At Spotlight on Digital Media and Learning, we redesigned the site, wrote the daily blog, created feature stories, produced a series of videos, and managed a newsletter with several thousand subscribers. The online magazine showcases the people and projects in the MacArthur Foundation’s Digital Media and Learning initiative, going behind the research to show how digital media is used in and out of classrooms to expand learning. We also created a series of e-books from the rich material.
Client: The MacArthur Foundation
We’ve been working with HiredPen for several years and have really come to trust their judgment and editorial guidance. They stepped in to manage the blog for our Digital Media and Learning initiative and really took the ball and ran with it, redesigning the website, and serving as managing editors. They did a fantastic job covering the emerging field.”
Connie YowellDirector of Education, the John D. and Catherine T. MacArthur Foundation
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By Sarah Jackson
At a small school near Portland, Ore., a typical day for 3-year-old students might involve using digital cameras to photograph their latest block creations and then, with the help of a teacher, uploading the photos to the classroom’s iPad and dictating narratives about their work.
“We believe that children learn best through play,” Rachelle Mejia, a lead teacher at the Early Learning Community (ELC), says in a video on the school’s website. “They learn social skills by socializing with each other as well as with adults.”
ELC is a child development center for children age 3 to 6. In a regular day here, a child might examine a butterfly wing using a digital ProScope or add a block to a SMART board bar graph that represents the pet her family has at home.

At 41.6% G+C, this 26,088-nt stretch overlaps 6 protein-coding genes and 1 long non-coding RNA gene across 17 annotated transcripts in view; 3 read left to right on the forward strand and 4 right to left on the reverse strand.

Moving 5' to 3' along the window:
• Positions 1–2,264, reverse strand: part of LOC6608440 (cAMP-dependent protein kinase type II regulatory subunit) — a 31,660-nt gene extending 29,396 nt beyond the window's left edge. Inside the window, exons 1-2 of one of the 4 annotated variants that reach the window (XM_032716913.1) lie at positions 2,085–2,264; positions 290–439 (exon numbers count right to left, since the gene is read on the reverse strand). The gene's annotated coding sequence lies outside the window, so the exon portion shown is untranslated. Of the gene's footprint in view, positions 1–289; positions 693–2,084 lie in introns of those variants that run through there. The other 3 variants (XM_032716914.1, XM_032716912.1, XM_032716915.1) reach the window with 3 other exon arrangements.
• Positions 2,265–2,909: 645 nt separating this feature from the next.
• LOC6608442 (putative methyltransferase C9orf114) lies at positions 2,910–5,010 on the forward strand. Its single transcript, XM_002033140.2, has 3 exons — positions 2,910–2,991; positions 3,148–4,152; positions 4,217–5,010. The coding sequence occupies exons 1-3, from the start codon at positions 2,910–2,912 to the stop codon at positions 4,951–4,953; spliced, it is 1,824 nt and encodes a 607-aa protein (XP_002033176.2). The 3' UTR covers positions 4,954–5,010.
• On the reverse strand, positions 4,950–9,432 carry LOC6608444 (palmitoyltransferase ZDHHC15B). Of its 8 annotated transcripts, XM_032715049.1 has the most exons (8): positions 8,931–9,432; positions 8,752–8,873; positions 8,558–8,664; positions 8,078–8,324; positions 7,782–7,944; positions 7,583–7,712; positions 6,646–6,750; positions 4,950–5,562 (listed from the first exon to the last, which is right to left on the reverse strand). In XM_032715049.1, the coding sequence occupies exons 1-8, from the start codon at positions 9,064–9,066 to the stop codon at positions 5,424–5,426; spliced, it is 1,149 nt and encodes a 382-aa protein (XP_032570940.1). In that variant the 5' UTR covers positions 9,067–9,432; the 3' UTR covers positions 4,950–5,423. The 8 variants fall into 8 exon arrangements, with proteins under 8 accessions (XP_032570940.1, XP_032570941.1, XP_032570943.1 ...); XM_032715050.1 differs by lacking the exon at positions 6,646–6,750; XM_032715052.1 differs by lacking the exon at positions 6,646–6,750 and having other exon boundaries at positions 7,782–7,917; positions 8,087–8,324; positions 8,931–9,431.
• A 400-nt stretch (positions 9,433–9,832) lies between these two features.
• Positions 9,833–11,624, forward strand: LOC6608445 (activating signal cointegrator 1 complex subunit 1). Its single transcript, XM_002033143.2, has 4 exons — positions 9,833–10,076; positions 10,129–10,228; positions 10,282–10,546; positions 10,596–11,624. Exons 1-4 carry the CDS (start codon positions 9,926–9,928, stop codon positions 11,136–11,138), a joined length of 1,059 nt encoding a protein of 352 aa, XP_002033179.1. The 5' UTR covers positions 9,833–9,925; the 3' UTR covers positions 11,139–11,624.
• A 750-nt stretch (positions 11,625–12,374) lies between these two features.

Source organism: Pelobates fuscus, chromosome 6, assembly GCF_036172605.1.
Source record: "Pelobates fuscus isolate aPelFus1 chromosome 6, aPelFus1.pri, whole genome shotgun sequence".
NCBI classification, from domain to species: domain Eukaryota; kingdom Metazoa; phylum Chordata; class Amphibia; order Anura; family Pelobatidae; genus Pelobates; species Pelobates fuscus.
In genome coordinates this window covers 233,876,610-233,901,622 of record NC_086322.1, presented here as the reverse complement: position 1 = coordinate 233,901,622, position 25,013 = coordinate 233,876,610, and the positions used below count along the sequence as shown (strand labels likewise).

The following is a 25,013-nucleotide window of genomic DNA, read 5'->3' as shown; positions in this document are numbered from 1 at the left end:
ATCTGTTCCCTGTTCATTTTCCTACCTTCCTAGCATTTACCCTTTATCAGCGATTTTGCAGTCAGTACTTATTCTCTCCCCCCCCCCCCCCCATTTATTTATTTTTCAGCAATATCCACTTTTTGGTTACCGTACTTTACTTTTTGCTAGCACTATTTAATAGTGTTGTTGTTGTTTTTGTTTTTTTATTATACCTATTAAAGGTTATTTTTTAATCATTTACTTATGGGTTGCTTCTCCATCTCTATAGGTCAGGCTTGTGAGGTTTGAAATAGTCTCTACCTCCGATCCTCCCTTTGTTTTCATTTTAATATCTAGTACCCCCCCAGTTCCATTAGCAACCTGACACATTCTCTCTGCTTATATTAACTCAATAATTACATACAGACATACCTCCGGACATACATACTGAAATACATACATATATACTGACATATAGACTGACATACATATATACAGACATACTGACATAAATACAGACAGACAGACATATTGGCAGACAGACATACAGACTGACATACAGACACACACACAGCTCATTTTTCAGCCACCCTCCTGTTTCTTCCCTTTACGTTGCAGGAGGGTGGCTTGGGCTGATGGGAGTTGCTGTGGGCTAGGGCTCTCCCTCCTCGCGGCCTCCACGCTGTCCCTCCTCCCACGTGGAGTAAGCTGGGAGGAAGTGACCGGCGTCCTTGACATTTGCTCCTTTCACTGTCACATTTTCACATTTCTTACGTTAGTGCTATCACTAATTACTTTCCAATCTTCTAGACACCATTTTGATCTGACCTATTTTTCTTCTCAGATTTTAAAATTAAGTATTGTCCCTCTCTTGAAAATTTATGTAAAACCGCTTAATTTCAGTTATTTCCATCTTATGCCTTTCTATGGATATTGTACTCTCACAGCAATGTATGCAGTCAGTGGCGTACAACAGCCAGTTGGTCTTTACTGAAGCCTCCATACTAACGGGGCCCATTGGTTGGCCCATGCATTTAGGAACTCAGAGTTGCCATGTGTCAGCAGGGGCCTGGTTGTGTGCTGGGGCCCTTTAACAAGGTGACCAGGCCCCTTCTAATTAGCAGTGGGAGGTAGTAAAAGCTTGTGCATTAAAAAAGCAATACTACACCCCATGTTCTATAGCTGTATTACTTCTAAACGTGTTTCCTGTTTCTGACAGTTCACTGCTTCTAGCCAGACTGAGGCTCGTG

“We use technology as means to play, not supplanting play, but extending and supporting play,” said Mark Bailey, director of the Early Learning Community and a professor in the College of Education at Pacific University where the school is housed.
Bailey works to ensure developmentally appropriate uses of technology in these early childhood classrooms. It’s an approach few are taking, but turns out it may be key to guiding children into their digital future.
The school draws from a mix of pedagogical approaches—from Waldorf and Montessori to Reggio Emilia, a progressive early childhood approach developed by educators in north Italy that is known for its emphasis on art, reflection and deep immersion in project-based learning.
The school’s website notes that children at this age learn best when they are “actively engaged in authentic interactions with their world.”
Bailey stresses that the same child described above may also not use technology at all on some days, and while technology is a tool for learning in preschool, it cannot substitute hands-on engagement with the world.
As noted on their classroom blogs, children at the Early Learning Community are busy with many non-technical activities associated with the preschool years: riding bikes in the play yard; eating mangoes as part of the study of fruit bats; making sculptures out of ice or clay; visiting the local post office to mail a letter; and making pizza to be devoured later in the day at snack time.
Bailey says that the technology in the classrooms at the school is “almost invisible.”
“It’s always kind of sexy to begin with, and everyone clamors for it, but now it’s just part of the classroom, like the magic markers. It’s just one of the choices.”